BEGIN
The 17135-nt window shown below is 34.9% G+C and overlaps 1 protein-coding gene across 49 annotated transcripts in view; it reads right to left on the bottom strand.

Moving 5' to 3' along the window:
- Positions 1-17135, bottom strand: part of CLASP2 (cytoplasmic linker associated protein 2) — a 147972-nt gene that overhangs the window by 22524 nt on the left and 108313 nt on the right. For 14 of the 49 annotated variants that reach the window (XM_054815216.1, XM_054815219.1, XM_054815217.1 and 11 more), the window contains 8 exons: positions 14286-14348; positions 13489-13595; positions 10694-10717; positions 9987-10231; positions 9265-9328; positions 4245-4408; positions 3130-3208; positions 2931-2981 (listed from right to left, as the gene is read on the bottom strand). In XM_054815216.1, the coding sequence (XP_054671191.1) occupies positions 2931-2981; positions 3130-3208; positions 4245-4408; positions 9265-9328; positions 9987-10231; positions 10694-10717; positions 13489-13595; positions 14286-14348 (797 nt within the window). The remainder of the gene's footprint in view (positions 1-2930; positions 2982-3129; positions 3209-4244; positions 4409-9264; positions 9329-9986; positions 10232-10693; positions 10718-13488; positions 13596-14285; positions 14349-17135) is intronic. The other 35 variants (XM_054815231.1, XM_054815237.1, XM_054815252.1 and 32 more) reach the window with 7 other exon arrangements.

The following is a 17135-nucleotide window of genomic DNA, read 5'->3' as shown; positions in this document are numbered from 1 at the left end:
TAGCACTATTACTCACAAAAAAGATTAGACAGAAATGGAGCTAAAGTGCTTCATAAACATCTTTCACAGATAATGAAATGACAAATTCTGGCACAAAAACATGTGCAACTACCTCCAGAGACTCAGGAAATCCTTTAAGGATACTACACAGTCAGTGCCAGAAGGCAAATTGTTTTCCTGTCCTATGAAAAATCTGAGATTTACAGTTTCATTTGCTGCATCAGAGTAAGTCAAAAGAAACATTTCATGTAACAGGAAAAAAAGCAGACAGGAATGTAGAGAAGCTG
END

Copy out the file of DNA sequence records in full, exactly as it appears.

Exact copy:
The 17135-nt window shown below is 34.9% G+C and overlaps 1 protein-coding gene across 49 annotated transcripts in view; it reads right to left on the bottom strand.

Moving 5' to 3' along the window:
- Positions 1-17135, bottom strand: part of CLASP2 (cytoplasmic linker associated protein 2) — a 147972-nt gene that overhangs the window by 22524 nt on the left and 108313 nt on the right. For 14 of the 49 annotated variants that reach the window (XM_054815216.1, XM_054815219.1, XM_054815217.1 and 11 more), the window contains 8 exons: positions 14286-14348; positions 13489-13595; positions 10694-10717; positions 9987-10231; positions 9265-9328; positions 4245-4408; positions 3130-3208; positions 2931-2981 (listed from right to left, as the gene is read on the bottom strand). In XM_054815216.1, the coding sequence (XP_054671191.1) occupies positions 2931-2981; positions 3130-3208; positions 4245-4408; positions 9265-9328; positions 9987-10231; positions 10694-10717; positions 13489-13595; positions 14286-14348 (797 nt within the window). The remainder of the gene's footprint in view (positions 1-2930; positions 2982-3129; positions 3209-4244; positions 4409-9264; positions 9329-9986; positions 10232-10693; positions 10718-13488; positions 13596-14285; positions 14349-17135) is intronic. The other 35 variants (XM_054815231.1, XM_054815237.1, XM_054815252.1 and 32 more) reach the window with 7 other exon arrangements.

The following is a 17135-nucleotide window of genomic DNA, read 5'->3' as shown; positions in this document are numbered from 1 at the left end:
TAGCACTATTACTCACAAAAAAGATTAGACAGAAATGGAGCTAAAGTGCTTCATAAACATCTTTCACAGATAATGAAATGACAAATTCTGGCACAAAAACATGTGCAACTACCTCCAGAGACTCAGGAAATCCTTTAAGGATACTACACAGTCAGTGCCAGAAGGCAAATTGTTTTCCTGTCCTATGAAAAATCTGAGATTTACAGTTTCATTTGCTGCATCAGAGTAAGTCAAAAGAAACATTTCATGTAACAGGAAAAAAAGCAGACAGGAATGTAGAGAAGCTG